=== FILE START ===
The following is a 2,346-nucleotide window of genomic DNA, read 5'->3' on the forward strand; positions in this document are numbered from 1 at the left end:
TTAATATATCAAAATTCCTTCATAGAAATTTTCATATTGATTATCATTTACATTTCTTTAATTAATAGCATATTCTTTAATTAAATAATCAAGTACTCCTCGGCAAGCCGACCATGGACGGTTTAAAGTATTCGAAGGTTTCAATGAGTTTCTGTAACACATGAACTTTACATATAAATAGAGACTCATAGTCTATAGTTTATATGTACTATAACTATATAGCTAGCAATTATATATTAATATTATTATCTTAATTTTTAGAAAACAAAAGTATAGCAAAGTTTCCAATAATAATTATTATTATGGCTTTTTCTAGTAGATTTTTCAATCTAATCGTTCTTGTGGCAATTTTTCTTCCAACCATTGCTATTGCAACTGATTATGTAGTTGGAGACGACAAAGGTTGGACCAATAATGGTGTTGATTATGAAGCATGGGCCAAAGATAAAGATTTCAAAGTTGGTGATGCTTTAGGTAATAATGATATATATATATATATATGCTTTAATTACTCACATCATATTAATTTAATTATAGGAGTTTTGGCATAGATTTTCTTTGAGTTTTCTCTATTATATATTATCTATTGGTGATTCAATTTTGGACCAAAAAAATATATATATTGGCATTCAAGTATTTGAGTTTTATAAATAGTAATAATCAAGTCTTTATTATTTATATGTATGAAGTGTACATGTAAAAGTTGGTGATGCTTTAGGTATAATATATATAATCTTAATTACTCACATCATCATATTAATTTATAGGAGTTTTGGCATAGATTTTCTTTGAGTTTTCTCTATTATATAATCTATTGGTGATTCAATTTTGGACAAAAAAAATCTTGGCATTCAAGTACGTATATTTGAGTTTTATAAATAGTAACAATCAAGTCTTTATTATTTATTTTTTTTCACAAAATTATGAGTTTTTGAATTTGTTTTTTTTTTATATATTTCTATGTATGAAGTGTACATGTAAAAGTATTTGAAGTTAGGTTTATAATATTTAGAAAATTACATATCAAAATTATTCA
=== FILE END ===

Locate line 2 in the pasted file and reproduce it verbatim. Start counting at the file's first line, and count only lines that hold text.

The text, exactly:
TTAATATATCAAAATTCCTTCATAGAAATTTTCATATTGATTATCATTTACATTTCTTTAATTAATAGCATATTCTTTAATTAAATAATCAAGTACTCCTCGGCAAGCCGACCATGGACGGTTTAAAGTATTCGAAGGTTTCAATGAGTTTCTGTAACACATGAACTTTACATATAAATAGAGACTCATAGTCTATAGTTTATATGTACTATAACTATATAGCTAGCAATTATATATTAATATTATTATCTTAATTTTTAGAAAACAAAAGTATAGCAAAGTTTCCAATAATAATTATTATTATGGCTTTTTCTAGTAGATTTTTCAATCTAATCGTTCTTGTGGCAATTTTTCTTCCAACCATTGCTATTGCAACTGATTATGTAGTTGGAGACGACAAAGGTTGGACCAATAATGGTGTTGATTATGAAGCATGGGCCAAAGATAAAGATTTCAAAGTTGGTGATGCTTTAGGTAATAATGATATATATATATATATATGCTTTAATTACTCACATCATATTAATTTAATTATAGGAGTTTTGGCATAGATTTTCTTTGAGTTTTCTCTATTATATATTATCTATTGGTGATTCAATTTTGGACCAAAAAAATATATATATTGGCATTCAAGTATTTGAGTTTTATAAATAGTAATAATCAAGTCTTTATTATTTATATGTATGAAGTGTACATGTAAAAGTTGGTGATGCTTTAGGTATAATATATATAATCTTAATTACTCACATCATCATATTAATTTATAGGAGTTTTGGCATAGATTTTCTTTGAGTTTTCTCTATTATATAATCTATTGGTGATTCAATTTTGGACAAAAAAAATCTTGGCATTCAAGTACGTATATTTGAGTTTTATAAATAGTAACAATCAAGTCTTTATTATTTATTTTTTTTCACAAAATTATGAGTTTTTGAATTTGTTTTTTTTTTATATATTTCTATGTATGAAGTGTACATGTAAAAGTATTTGAAGTTAGGTTTATAATATTTAGAAAATTACATATCAAAATTATTCA